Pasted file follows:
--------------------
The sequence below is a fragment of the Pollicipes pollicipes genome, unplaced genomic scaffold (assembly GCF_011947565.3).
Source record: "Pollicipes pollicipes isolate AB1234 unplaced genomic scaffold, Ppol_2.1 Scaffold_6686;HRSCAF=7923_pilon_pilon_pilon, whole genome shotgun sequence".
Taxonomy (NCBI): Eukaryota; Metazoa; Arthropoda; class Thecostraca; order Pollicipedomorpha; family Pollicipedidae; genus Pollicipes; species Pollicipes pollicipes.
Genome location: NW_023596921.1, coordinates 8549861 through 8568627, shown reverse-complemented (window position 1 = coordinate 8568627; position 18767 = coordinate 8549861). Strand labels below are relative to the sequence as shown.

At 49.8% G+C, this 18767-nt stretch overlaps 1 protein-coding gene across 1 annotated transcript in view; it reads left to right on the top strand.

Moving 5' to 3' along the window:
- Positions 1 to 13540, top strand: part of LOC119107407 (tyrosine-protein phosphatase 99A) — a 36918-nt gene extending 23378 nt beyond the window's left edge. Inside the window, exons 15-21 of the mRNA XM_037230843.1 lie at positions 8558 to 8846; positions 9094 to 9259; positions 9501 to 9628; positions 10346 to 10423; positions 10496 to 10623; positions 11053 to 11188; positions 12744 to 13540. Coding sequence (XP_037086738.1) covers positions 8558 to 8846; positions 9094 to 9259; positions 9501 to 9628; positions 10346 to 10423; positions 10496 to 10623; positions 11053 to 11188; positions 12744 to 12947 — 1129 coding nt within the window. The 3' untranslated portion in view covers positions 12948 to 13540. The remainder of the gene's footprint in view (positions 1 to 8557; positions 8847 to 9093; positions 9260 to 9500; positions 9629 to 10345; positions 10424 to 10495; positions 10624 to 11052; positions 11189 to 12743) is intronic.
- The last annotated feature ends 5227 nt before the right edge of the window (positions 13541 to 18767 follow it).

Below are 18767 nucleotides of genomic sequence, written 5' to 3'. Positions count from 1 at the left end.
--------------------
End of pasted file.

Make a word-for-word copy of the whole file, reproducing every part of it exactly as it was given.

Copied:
The sequence below is a fragment of the Pollicipes pollicipes genome, unplaced genomic scaffold (assembly GCF_011947565.3).
Source record: "Pollicipes pollicipes isolate AB1234 unplaced genomic scaffold, Ppol_2.1 Scaffold_6686;HRSCAF=7923_pilon_pilon_pilon, whole genome shotgun sequence".
Taxonomy (NCBI): Eukaryota; Metazoa; Arthropoda; class Thecostraca; order Pollicipedomorpha; family Pollicipedidae; genus Pollicipes; species Pollicipes pollicipes.
Genome location: NW_023596921.1, coordinates 8549861 through 8568627, shown reverse-complemented (window position 1 = coordinate 8568627; position 18767 = coordinate 8549861). Strand labels below are relative to the sequence as shown.

At 49.8% G+C, this 18767-nt stretch overlaps 1 protein-coding gene across 1 annotated transcript in view; it reads left to right on the top strand.

Moving 5' to 3' along the window:
- Positions 1 to 13540, top strand: part of LOC119107407 (tyrosine-protein phosphatase 99A) — a 36918-nt gene extending 23378 nt beyond the window's left edge. Inside the window, exons 15-21 of the mRNA XM_037230843.1 lie at positions 8558 to 8846; positions 9094 to 9259; positions 9501 to 9628; positions 10346 to 10423; positions 10496 to 10623; positions 11053 to 11188; positions 12744 to 13540. Coding sequence (XP_037086738.1) covers positions 8558 to 8846; positions 9094 to 9259; positions 9501 to 9628; positions 10346 to 10423; positions 10496 to 10623; positions 11053 to 11188; positions 12744 to 12947 — 1129 coding nt within the window. The 3' untranslated portion in view covers positions 12948 to 13540. The remainder of the gene's footprint in view (positions 1 to 8557; positions 8847 to 9093; positions 9260 to 9500; positions 9629 to 10345; positions 10424 to 10495; positions 10624 to 11052; positions 11189 to 12743) is intronic.
- The last annotated feature ends 5227 nt before the right edge of the window (positions 13541 to 18767 follow it).

Below are 18767 nucleotides of genomic sequence, written 5' to 3'. Positions count from 1 at the left end.